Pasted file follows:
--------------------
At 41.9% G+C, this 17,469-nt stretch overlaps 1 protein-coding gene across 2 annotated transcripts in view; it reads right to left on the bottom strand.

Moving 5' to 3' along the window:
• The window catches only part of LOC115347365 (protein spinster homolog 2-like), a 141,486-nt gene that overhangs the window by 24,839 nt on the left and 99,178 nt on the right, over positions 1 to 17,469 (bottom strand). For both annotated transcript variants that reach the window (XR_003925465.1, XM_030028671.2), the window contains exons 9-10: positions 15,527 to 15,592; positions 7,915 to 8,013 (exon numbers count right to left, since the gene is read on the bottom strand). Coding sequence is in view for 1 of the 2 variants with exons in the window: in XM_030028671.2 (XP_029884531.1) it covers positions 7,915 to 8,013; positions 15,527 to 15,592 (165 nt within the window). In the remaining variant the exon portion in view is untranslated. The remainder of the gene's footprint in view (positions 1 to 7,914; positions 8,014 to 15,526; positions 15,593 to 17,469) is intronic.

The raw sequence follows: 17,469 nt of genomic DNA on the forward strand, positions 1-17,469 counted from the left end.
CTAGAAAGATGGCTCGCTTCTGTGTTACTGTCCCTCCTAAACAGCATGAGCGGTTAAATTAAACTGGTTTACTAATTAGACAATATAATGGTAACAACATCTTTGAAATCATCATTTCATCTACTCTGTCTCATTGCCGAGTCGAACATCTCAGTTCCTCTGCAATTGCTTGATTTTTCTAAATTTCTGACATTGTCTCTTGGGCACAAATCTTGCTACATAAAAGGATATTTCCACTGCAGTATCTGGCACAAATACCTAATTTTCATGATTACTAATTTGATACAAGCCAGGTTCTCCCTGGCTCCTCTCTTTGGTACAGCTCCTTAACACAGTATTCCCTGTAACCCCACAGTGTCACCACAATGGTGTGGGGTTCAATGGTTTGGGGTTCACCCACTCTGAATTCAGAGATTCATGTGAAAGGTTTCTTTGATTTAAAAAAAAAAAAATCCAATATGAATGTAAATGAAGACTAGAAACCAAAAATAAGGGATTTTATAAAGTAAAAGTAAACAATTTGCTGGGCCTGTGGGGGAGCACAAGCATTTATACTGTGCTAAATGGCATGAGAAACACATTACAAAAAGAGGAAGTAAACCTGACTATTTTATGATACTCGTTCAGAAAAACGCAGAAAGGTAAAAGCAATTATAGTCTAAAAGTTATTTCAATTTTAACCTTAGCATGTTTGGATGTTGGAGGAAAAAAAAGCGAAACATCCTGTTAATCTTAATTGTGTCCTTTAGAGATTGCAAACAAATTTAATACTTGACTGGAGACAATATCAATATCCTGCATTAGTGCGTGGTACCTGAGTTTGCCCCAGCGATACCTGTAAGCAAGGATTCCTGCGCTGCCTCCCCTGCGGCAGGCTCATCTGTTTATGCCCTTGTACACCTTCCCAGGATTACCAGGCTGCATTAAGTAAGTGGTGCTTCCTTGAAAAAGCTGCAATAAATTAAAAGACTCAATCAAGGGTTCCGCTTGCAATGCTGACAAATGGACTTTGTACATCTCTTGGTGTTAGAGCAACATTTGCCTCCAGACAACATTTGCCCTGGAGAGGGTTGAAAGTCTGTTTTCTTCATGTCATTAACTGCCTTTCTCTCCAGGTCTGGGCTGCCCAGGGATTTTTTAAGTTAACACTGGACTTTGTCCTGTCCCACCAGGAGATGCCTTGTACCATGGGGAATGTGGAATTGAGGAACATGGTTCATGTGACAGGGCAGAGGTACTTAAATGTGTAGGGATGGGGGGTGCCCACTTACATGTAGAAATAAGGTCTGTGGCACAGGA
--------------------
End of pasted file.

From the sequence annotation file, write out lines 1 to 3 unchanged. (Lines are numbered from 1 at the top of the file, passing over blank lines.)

At 41.9% G+C, this 17,469-nt stretch overlaps 1 protein-coding gene across 2 annotated transcripts in view; it reads right to left on the bottom strand.

Moving 5' to 3' along the window:
• The window catches only part of LOC115347365 (protein spinster homolog 2-like), a 141,486-nt gene that overhangs the window by 24,839 nt on the left and 99,178 nt on the right, over positions 1 to 17,469 (bottom strand). For both annotated transcript variants that reach the window (XR_003925465.1, XM_030028671.2), the window contains exons 9-10: positions 15,527 to 15,592; positions 7,915 to 8,013 (exon numbers count right to left, since the gene is read on the bottom strand). Coding sequence is in view for 1 of the 2 variants with exons in the window: in XM_030028671.2 (XP_029884531.1) it covers positions 7,915 to 8,013; positions 15,527 to 15,592 (165 nt within the window). In the remaining variant the exon portion in view is untranslated. The remainder of the gene's footprint in view (positions 1 to 7,914; positions 8,014 to 15,526; positions 15,593 to 17,469) is intronic.